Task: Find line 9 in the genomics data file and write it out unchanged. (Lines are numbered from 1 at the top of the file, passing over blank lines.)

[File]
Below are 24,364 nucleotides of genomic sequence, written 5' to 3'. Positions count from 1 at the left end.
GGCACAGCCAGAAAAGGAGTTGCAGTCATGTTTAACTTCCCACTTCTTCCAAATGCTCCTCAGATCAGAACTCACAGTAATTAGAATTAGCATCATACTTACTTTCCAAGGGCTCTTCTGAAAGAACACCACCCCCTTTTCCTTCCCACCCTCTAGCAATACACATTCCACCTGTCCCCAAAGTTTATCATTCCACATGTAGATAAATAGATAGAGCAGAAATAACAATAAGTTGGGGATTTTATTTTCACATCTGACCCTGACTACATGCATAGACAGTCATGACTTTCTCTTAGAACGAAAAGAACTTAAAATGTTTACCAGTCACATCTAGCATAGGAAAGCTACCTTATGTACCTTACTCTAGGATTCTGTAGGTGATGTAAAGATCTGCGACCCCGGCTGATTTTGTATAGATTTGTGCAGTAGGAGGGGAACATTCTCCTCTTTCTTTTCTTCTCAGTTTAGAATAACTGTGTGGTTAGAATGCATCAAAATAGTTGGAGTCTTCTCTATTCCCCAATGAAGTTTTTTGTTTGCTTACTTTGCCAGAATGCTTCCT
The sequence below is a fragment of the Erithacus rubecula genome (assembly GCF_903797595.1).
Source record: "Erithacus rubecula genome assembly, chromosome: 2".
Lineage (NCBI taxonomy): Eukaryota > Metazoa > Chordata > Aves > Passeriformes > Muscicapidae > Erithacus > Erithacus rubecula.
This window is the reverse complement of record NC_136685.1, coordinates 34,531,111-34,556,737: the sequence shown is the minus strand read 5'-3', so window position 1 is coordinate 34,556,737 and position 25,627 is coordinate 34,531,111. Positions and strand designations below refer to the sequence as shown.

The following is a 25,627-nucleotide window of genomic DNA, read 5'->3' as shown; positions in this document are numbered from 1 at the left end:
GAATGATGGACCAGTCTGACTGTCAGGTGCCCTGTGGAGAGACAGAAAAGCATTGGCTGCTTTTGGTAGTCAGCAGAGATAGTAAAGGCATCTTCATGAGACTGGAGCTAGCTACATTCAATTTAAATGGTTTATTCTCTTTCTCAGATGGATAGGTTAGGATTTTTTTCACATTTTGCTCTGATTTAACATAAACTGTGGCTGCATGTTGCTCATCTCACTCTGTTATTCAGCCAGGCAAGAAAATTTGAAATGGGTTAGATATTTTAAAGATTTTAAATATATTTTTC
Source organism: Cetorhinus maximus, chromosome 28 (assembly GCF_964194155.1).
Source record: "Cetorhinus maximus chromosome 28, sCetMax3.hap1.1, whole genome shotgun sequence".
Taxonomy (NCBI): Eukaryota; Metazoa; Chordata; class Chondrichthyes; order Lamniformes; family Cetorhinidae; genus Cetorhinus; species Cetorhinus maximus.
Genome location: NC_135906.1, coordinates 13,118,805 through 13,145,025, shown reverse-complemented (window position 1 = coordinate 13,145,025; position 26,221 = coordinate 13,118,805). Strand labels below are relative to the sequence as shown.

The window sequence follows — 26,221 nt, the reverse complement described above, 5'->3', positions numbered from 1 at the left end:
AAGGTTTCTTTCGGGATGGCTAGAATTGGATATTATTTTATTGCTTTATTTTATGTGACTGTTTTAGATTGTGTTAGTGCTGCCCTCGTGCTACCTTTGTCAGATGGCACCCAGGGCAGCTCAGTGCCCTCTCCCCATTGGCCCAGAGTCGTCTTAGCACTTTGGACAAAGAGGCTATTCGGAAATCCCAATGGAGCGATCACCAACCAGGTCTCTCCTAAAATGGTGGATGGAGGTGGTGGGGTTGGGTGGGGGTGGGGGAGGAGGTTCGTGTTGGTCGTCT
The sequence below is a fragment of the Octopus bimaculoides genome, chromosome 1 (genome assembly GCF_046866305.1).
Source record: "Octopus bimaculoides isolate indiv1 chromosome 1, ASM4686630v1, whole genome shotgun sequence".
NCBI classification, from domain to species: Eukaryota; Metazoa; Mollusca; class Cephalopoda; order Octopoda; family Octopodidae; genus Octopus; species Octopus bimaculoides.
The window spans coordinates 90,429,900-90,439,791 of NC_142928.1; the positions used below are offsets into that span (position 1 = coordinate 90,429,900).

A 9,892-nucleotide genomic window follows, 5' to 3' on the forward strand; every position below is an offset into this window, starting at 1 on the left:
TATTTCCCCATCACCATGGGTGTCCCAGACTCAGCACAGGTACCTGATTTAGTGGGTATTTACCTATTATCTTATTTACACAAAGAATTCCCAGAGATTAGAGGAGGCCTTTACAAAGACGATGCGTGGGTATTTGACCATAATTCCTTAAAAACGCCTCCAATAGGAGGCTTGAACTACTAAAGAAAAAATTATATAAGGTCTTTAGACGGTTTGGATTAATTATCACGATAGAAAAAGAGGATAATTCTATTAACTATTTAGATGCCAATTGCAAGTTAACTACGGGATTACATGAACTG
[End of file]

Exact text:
Source organism: Cetorhinus maximus, chromosome 28 (assembly GCF_964194155.1).